Recreating the magic of Star Trek: The Original Series while continuing to engaging old and new fans alike is no mean feat but IDW Publishing have found a team to do just that in Star Trek Year Five issue 4, which is out this week.
Completing the second story of the series, Brandon Easton reflects on the consequences of the Enterprise crews’ earlier visit to Sigma Iotia II. Captain Kirk and his crew are famous for bending the rules to suit their current needs but where does that leave the planets and aliens that they interact with? When the Enterprise warps away, what happens to those left behind?
In the second part of Easton’s story, the full extent of the damage done to Sigma Iotia II is realised and Kirk is forced to intervene further in the planets politics.
The issue opens with Spock running for President against the rich elite, backed by the Southern Continent who have been forsaken by the ruling classes. Meanwhile a space station orbiting the planet is falling apart due to lack of funding and will crash through the atmosphere at any moment. Bureaucracy has tied the hands of the planets officials and even Kirk is bound by Federation Law. But with a mutiny brewing on the Enterprise and Spock involving himself in current affairs, Captain Kirk is running out of options and running out of time.
This is without a shadow of doubt Star Trek: TOS. Easton has captured the tone of Gene Roddenberry’s original concept beautifully. The pacing of the story and the building of drama from the opening scene to the inevitable solution plays out exactly like one of the 1960’s episodes. The duel dilemma facing the crew allows Easton to keep all of the main cast in the story: an approach often used in the series.
The characters and their reactions to the situations they face are exactly as a fan of the show would expect. Easton understands the ins and outs of the Enterprise crew and what each is capable of: Spock’s unfaltering logic, Kirk’s reluctant rule breaking, and Scotty’s deductive reasoning. Each of the cast excel in their roles and every scene serves a purpose in the overriding plot.
Social commentary and moral questioning is evident throughout. The problems on the planet and the pent up rage felt by one of the crew members on the Enterprise are all relevant to a modern day audience. Some of the speeches given by the cast may come over as a little preachy, especially if you do not have the same politics as the creators, but for the most part the opinions fit with the characters and the world of Star Trek.
There is only one moment where Captain Kirk reflects verbally on the situation that breaks the reading experience. For a brief moment the writer’s voice takes over the character’s voice and the speech breaks the flow of the narrative. This is quickly recovered but, unfortunately, the moment is still there.
Rendering Year Five
The artwork for Year Five is outstanding. Martin Coccolo captures not only the physical appearances of the cast but also the emotional reactions of the characters. His facial work is excellent, giving the narrative it’s emotional weight. The layouts and constant shift from long shots to close ups capture the Original Series atmosphere.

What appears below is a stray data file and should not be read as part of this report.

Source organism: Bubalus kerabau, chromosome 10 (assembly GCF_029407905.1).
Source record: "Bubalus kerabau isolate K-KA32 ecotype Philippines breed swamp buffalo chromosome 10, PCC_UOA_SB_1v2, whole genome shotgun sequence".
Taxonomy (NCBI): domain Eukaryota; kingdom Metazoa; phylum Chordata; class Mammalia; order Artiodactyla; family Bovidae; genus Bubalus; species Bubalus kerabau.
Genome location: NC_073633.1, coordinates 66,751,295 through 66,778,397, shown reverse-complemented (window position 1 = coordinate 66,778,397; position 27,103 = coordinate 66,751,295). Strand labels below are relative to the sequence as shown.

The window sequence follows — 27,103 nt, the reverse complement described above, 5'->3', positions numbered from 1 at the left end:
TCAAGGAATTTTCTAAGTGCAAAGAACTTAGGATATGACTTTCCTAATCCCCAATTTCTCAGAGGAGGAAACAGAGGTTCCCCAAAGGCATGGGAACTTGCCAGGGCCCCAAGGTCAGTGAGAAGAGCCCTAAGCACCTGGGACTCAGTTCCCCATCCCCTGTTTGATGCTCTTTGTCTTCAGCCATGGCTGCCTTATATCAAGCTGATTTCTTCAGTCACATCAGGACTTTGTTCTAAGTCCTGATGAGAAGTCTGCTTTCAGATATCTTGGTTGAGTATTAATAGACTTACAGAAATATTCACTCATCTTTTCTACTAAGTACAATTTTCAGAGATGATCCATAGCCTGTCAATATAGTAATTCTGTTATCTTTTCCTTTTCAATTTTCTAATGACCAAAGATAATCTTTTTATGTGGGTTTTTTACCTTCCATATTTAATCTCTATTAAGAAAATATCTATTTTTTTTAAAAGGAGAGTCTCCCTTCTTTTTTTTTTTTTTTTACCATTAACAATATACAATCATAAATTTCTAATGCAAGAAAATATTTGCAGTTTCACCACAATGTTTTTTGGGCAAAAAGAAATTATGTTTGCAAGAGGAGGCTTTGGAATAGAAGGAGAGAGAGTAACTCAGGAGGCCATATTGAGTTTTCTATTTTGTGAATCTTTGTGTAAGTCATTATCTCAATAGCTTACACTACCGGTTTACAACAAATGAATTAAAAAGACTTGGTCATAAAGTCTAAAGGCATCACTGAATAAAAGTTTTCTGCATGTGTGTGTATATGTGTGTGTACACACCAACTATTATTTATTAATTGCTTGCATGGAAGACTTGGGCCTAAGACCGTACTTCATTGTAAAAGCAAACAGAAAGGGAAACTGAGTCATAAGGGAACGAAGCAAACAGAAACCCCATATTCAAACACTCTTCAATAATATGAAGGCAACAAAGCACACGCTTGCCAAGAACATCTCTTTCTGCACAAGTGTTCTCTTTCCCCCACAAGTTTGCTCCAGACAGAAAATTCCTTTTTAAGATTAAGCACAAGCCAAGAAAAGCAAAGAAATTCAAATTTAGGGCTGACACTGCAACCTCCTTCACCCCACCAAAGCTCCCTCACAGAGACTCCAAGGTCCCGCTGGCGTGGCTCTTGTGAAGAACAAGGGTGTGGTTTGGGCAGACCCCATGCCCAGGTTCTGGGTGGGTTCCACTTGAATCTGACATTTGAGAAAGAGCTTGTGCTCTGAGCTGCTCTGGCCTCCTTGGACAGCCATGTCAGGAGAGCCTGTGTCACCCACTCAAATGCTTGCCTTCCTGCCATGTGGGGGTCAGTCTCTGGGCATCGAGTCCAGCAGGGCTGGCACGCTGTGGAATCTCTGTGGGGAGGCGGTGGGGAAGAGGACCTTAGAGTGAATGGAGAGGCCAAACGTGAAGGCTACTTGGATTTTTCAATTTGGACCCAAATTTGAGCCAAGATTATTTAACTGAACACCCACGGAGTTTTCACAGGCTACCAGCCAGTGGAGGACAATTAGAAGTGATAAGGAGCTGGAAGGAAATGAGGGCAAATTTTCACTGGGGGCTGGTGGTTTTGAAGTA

There is a sense of the grandiose but done on a budget. Coccolo focuses on characters over scenery allowing an occasional long shot to establish the scene. There is a large cast, with extras on the planet as well as the Enterprise, and Coccolo gives each character their individuality; they stand differently, move differently, and all round act differently.
Star Trek Year Five is also surprisingly colourful, both in the script and in the visuals. Colorist Fran Gamboa is not afraid to splash the color around filling each page with a full world of visual delights. But he also affects the mood of a scene very effectively by draining some color out and focusing on another. Most notably is the scene in the engine room of the Enterprise where the dangerously high tensions are illustrated via the wave of red covering everything.
In such a conversation heavy script it is important to get the lettering right and Neil Uyetake has done an excellent job. With the speech balloons there is nothing outrageous or challenging but the text inside reflects the nuances of the character’s speech. There is a distinctive speech pattern for the central cast so that their personalities clash creating the dynamic relationships between the crew.
The sound effects also have an air of ‘made on a budget’ about them which adds to the overall charm on the comic. Each creator appears to go out of their way to make the reader think this is an episode from the 1960s.
Fans can be difficult to please. What works in a franchise for one person may be the fly in the ointment for someone else. However, the creative team behind Star Trek Year Five has produced something that is as close to Original Series as anyone is likely to get and you can��t ask for more than that.
The characters, the plot, and everything about the design has that 1960’s feel about it in all the best possible ways. This is a joy to read, especially if you are a fan but the real beauty is that it stands alone in its own right. Fan or not, Star Trek Year Five looks good and reads better.